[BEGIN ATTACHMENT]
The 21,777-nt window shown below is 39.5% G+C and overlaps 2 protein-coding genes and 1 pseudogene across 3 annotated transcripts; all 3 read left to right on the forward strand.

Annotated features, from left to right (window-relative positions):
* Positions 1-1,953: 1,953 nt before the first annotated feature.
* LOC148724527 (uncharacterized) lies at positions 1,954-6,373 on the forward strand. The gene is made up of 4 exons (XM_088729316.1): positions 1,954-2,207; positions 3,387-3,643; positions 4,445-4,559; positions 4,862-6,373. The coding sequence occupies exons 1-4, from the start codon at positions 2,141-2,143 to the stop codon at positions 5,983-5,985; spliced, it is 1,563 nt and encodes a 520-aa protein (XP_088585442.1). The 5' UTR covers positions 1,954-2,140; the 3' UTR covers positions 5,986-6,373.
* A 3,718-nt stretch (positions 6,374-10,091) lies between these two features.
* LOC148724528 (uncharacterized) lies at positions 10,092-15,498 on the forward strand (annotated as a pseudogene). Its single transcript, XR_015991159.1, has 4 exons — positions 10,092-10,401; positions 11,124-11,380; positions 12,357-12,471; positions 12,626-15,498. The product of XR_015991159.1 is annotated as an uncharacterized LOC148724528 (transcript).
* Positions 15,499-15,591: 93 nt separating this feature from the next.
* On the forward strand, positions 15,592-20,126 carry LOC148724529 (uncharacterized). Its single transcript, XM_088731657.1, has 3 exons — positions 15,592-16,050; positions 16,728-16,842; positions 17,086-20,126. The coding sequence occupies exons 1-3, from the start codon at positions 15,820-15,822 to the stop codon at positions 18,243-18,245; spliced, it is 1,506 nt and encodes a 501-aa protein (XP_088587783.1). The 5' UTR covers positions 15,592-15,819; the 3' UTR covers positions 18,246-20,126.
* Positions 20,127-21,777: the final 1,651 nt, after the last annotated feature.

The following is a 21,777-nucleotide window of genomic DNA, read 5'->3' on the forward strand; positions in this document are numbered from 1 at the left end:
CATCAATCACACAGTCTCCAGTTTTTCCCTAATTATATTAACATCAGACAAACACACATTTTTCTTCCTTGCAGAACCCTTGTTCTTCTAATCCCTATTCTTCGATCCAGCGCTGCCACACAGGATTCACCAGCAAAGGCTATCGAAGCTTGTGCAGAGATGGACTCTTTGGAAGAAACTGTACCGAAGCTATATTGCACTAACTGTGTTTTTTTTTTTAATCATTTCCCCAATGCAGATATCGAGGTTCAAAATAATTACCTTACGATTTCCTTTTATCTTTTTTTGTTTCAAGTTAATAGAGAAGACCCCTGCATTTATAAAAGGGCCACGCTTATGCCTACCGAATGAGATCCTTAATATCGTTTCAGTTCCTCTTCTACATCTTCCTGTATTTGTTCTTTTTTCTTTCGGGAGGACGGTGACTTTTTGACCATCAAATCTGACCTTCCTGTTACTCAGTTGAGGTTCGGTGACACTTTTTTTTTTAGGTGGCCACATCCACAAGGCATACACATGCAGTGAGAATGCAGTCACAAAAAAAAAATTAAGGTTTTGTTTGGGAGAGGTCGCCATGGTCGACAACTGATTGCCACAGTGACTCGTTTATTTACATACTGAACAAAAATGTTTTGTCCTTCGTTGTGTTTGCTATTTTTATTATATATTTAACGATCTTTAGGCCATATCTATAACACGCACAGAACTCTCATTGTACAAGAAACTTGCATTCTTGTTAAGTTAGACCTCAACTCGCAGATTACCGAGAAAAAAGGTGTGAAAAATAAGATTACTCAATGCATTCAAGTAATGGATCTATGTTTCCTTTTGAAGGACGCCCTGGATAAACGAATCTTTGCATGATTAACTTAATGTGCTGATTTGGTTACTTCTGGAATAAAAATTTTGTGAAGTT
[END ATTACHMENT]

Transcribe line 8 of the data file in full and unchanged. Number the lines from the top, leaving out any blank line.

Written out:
* On the forward strand, positions 15,592-20,126 carry LOC148724529 (uncharacterized). Its single transcript, XM_088731657.1, has 3 exons — positions 15,592-16,050; positions 16,728-16,842; positions 17,086-20,126. The coding sequence occupies exons 1-3, from the start codon at positions 15,820-15,822 to the stop codon at positions 18,243-18,245; spliced, it is 1,506 nt and encodes a 501-aa protein (XP_088587783.1). The 5' UTR covers positions 15,592-15,819; the 3' UTR covers positions 18,246-20,126.